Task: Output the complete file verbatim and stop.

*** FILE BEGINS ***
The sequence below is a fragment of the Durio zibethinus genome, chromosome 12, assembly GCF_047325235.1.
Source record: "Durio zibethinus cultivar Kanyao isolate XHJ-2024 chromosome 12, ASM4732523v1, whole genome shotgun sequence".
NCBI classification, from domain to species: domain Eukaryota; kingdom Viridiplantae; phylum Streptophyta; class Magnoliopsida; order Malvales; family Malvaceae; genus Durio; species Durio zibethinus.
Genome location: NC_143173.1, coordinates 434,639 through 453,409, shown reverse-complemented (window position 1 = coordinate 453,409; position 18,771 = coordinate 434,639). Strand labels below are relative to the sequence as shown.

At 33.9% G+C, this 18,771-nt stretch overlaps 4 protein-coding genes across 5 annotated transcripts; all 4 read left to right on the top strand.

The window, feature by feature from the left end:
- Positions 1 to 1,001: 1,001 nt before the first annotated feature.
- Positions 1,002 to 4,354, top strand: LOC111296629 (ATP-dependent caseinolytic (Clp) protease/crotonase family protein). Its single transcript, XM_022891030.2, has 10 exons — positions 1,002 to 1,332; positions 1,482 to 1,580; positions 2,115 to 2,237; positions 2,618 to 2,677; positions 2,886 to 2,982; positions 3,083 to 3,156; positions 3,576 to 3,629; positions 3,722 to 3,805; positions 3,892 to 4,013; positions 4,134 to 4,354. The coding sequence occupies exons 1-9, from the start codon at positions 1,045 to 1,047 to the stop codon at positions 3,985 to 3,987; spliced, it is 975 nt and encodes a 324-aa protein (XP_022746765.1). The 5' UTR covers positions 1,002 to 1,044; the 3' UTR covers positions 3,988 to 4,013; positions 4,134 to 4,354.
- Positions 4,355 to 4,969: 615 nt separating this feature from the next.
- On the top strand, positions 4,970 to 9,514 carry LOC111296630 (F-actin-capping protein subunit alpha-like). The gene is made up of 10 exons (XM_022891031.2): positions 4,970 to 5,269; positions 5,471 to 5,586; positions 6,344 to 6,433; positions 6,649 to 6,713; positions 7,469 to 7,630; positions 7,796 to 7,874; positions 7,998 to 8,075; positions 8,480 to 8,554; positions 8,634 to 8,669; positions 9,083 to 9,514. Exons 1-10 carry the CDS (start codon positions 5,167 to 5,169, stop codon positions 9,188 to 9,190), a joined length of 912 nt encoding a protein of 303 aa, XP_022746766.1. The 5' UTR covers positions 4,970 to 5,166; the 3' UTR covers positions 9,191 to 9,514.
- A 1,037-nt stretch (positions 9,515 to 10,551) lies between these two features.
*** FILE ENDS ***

The sequence below is a fragment of the Durio zibethinus genome, chromosome 12, assembly GCF_047325235.1.
Source record: "Durio zibethinus cultivar Kanyao isolate XHJ-2024 chromosome 12, ASM4732523v1, whole genome shotgun sequence".
NCBI classification, from domain to species: domain Eukaryota; kingdom Viridiplantae; phylum Streptophyta; class Magnoliopsida; order Malvales; family Malvaceae; genus Durio; species Durio zibethinus.
Genome location: NC_143173.1, coordinates 434,639 through 453,409, shown reverse-complemented (window position 1 = coordinate 453,409; position 18,771 = coordinate 434,639). Strand labels below are relative to the sequence as shown.

At 33.9% G+C, this 18,771-nt stretch overlaps 4 protein-coding genes across 5 annotated transcripts; all 4 read left to right on the top strand.

The window, feature by feature from the left end:
- Positions 1 to 1,001: 1,001 nt before the first annotated feature.
- Positions 1,002 to 4,354, top strand: LOC111296629 (ATP-dependent caseinolytic (Clp) protease/crotonase family protein). Its single transcript, XM_022891030.2, has 10 exons — positions 1,002 to 1,332; positions 1,482 to 1,580; positions 2,115 to 2,237; positions 2,618 to 2,677; positions 2,886 to 2,982; positions 3,083 to 3,156; positions 3,576 to 3,629; positions 3,722 to 3,805; positions 3,892 to 4,013; positions 4,134 to 4,354. The coding sequence occupies exons 1-9, from the start codon at positions 1,045 to 1,047 to the stop codon at positions 3,985 to 3,987; spliced, it is 975 nt and encodes a 324-aa protein (XP_022746765.1). The 5' UTR covers positions 1,002 to 1,044; the 3' UTR covers positions 3,988 to 4,013; positions 4,134 to 4,354.
- Positions 4,355 to 4,969: 615 nt separating this feature from the next.
- On the top strand, positions 4,970 to 9,514 carry LOC111296630 (F-actin-capping protein subunit alpha-like). The gene is made up of 10 exons (XM_022891031.2): positions 4,970 to 5,269; positions 5,471 to 5,586; positions 6,344 to 6,433; positions 6,649 to 6,713; positions 7,469 to 7,630; positions 7,796 to 7,874; positions 7,998 to 8,075; positions 8,480 to 8,554; positions 8,634 to 8,669; positions 9,083 to 9,514. Exons 1-10 carry the CDS (start codon positions 5,167 to 5,169, stop codon positions 9,188 to 9,190), a joined length of 912 nt encoding a protein of 303 aa, XP_022746766.1. The 5' UTR covers positions 4,970 to 5,166; the 3' UTR covers positions 9,191 to 9,514.
- A 1,037-nt stretch (positions 9,515 to 10,551) lies between these two features.